A group of young boys are stranded alone on an island. Left to fend for themselves, they must take on the responsibilities of adults, even if they are not ready to do so. Inevitably, two factions form: one group (lead by Ralph) want to build shelters and collect food, whereas Jack's group would rather have fun and HUNT; illustrating the difference between civilization and savagery.Written by
Murray Chapman <firstname.lastname@example.org>
According to the filmmaker's commentary on the DVD version of this film (at 0:06:09), because of the loud noise from the sea and jungle on the beaches of the islands on which the movie was set, none of the dialogue could be recorded synchronously at the actual locations where the scenes were filmed. Instead, at the end of each day, the actors would be taken to a quiet location in the interior of the islands, where the dialogue for the scenes they had just filmed would be recorded from memory to be re-mixed, word by word, during the editing process. The one exception is the scene where Piggy tells some of the younger children how his hometown of Camberly got its name (which is also the only scene in the movie which is not based on a scene in the original book.) See more »
When Simon leaves the shelters on the beach, he is shirtless. Yet when he watches Jack and the hunters kill the pig, he is wearing a clean, white shirt. Later when we see Simon again, he is shirtless once again. See more »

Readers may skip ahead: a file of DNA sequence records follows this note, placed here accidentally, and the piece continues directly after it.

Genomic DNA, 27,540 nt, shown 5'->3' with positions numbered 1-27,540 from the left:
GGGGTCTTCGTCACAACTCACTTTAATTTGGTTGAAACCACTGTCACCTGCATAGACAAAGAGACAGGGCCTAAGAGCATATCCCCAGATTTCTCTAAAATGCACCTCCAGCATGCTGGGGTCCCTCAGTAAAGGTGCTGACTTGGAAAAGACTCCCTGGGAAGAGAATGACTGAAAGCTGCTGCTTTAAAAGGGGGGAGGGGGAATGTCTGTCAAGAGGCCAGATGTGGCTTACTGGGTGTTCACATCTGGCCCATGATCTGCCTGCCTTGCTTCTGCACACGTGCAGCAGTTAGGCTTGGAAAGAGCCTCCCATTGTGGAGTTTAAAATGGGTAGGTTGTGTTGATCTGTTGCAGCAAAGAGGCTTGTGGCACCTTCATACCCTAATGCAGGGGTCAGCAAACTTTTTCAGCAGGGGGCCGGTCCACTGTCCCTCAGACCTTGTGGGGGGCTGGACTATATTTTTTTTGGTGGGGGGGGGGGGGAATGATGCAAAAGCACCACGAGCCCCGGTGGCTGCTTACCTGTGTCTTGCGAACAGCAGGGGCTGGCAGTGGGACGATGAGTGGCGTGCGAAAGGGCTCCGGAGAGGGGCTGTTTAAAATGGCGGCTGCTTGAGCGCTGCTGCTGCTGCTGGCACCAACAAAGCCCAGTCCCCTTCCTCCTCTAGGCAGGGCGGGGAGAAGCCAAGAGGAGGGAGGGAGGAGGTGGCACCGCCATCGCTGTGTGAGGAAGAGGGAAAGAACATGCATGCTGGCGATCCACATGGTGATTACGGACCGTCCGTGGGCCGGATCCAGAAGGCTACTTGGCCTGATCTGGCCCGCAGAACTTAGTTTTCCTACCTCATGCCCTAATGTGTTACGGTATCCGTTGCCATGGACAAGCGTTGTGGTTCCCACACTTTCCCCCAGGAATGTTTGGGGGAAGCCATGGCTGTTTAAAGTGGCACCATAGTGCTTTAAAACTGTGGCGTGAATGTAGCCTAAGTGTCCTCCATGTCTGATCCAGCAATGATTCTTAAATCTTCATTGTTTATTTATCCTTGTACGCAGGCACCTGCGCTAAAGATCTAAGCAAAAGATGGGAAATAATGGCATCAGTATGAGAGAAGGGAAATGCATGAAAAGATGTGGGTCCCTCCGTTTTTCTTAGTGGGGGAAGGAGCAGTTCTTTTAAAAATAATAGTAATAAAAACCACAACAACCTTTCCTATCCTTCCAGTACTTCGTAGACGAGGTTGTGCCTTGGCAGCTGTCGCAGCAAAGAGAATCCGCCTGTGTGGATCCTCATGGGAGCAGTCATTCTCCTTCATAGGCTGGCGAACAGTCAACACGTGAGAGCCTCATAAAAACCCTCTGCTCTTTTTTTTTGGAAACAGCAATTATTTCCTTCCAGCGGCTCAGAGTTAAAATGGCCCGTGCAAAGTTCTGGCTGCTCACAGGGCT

[thinking about Simon's death]
Piggy, that was murder.
You stop it! What good are you doing talking like that? It was dark. There was that bloody dance. There was thunder and lightning and rain. We were scared. It wasn't what you said.
It was an accident. He was batty. He asked for it. It was an accident.
Oh, God, I want to go home!
See more »
The opening credits list the entire production crew but none of the actors. See more »
I read the book when I was a kid, and I found it to be very disturbing. I didn't really care to think why.
Watching this movie as a grown up (especially as a grown up trying to think about anything BUT work) made me ponder several things about human behavior. For instance, what makes one person lead and another follow? Why is there almost always just 2 prominent sides to a situation, even though there are people involved whose opinions may be of varying shades of gray? Isn't it strange that once you commit an act of taboo, that it just makes it so much easier to do the next time? Why is an act that is morally reprehensible to perform individually, become so much easier when it is done in group? Where does one's individualism go when "mob rule" prevails ? I think the movie did a good job of bringing out the "beast", but it didn't surpass my initial impression from reading the book. The acting was commendable, given the age and experience of the actors, and the classic novel they were trying to portray. Ralph was just superb, trying to lead with "reason", but watching his leadership ebb to a much more terrifying alter ego. The relentlessness and inevitability of his fate was captured in all its horror when he is told "They're going to hurt you, Ralph".
Its hard to write a review about just the movie, when the story itself (as told in the book) is what makes the biggest impression. The movie is rich in metaphors - innocence lost, war, society in general, right and wrong, etc. In closing, I would recommend this movie to anyone looking for fear, but not of the sensational variety that 'horror movies' are generally associated with. Its a black and white movie, made in the 60's, and stars a bunch of scrawny kids. The fear is what you have to not watch - but live.
10 of 12 people found this review helpful.
Was this review helpful to you?
| Report this